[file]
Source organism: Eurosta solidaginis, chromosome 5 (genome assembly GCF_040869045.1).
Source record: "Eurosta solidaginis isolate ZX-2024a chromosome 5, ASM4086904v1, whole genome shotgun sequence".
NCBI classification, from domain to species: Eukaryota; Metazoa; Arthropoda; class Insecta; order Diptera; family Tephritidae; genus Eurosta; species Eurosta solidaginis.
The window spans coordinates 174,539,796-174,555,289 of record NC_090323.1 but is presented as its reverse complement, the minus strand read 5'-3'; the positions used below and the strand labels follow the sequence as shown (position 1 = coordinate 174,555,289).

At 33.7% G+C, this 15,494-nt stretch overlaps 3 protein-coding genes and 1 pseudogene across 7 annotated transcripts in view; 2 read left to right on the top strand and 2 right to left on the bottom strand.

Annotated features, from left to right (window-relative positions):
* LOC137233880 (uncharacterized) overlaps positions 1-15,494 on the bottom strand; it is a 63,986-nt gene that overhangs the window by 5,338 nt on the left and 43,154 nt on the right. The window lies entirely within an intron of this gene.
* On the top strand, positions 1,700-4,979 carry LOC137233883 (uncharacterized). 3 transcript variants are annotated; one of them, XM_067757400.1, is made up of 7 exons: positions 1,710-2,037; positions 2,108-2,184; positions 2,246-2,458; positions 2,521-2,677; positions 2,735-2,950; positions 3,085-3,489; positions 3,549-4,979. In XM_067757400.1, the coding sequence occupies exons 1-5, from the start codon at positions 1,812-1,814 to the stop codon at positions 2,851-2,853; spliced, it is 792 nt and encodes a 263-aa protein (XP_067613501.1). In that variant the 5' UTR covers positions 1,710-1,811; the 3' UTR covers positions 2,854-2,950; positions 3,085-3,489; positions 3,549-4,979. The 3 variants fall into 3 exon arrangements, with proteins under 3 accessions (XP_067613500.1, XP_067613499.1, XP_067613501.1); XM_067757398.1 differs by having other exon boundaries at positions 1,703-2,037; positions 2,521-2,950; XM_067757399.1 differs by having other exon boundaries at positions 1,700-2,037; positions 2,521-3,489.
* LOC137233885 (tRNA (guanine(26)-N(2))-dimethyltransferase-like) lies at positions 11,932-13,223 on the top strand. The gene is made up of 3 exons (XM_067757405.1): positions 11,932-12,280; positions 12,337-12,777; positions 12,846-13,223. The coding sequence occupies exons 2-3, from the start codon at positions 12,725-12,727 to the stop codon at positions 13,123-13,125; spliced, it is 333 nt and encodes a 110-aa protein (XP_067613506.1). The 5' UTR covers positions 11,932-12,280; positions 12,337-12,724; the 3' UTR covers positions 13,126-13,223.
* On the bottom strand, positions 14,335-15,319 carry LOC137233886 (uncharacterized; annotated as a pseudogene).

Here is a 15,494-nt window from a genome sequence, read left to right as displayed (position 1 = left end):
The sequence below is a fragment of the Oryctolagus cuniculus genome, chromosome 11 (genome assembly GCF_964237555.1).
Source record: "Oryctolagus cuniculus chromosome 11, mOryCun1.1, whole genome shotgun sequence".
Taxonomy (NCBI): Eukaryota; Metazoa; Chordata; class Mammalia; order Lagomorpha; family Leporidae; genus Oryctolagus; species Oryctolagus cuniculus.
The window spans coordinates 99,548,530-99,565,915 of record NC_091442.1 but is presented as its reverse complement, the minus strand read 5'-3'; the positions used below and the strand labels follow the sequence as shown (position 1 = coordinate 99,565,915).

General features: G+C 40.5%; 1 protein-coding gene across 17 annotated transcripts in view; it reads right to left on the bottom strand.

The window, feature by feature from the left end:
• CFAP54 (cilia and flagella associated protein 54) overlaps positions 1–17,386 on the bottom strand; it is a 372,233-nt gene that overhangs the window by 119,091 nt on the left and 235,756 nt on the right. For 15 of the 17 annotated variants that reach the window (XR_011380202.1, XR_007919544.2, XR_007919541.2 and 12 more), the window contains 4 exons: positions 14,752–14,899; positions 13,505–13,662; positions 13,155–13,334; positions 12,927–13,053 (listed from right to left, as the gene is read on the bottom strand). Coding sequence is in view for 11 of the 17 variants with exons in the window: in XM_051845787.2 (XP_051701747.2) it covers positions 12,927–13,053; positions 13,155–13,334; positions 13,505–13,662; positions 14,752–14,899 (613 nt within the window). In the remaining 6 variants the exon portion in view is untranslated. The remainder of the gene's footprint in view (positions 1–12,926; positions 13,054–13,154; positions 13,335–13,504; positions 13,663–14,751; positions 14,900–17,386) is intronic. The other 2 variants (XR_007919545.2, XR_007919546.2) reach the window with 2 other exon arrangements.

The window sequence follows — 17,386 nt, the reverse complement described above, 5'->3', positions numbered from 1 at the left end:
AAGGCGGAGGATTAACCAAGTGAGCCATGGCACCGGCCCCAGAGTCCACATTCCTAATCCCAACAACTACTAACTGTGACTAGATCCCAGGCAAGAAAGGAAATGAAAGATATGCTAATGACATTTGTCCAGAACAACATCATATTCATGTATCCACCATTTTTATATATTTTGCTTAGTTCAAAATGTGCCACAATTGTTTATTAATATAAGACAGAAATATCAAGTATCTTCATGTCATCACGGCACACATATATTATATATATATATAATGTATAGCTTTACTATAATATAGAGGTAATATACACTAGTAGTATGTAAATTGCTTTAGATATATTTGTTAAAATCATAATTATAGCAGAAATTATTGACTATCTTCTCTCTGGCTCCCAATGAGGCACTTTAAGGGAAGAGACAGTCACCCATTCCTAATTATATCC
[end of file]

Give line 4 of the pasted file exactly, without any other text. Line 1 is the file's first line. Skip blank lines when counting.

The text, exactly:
The window spans coordinates 174,539,796-174,555,289 of record NC_090323.1 but is presented as its reverse complement, the minus strand read 5'-3'; the positions used below and the strand labels follow the sequence as shown (position 1 = coordinate 174,555,289).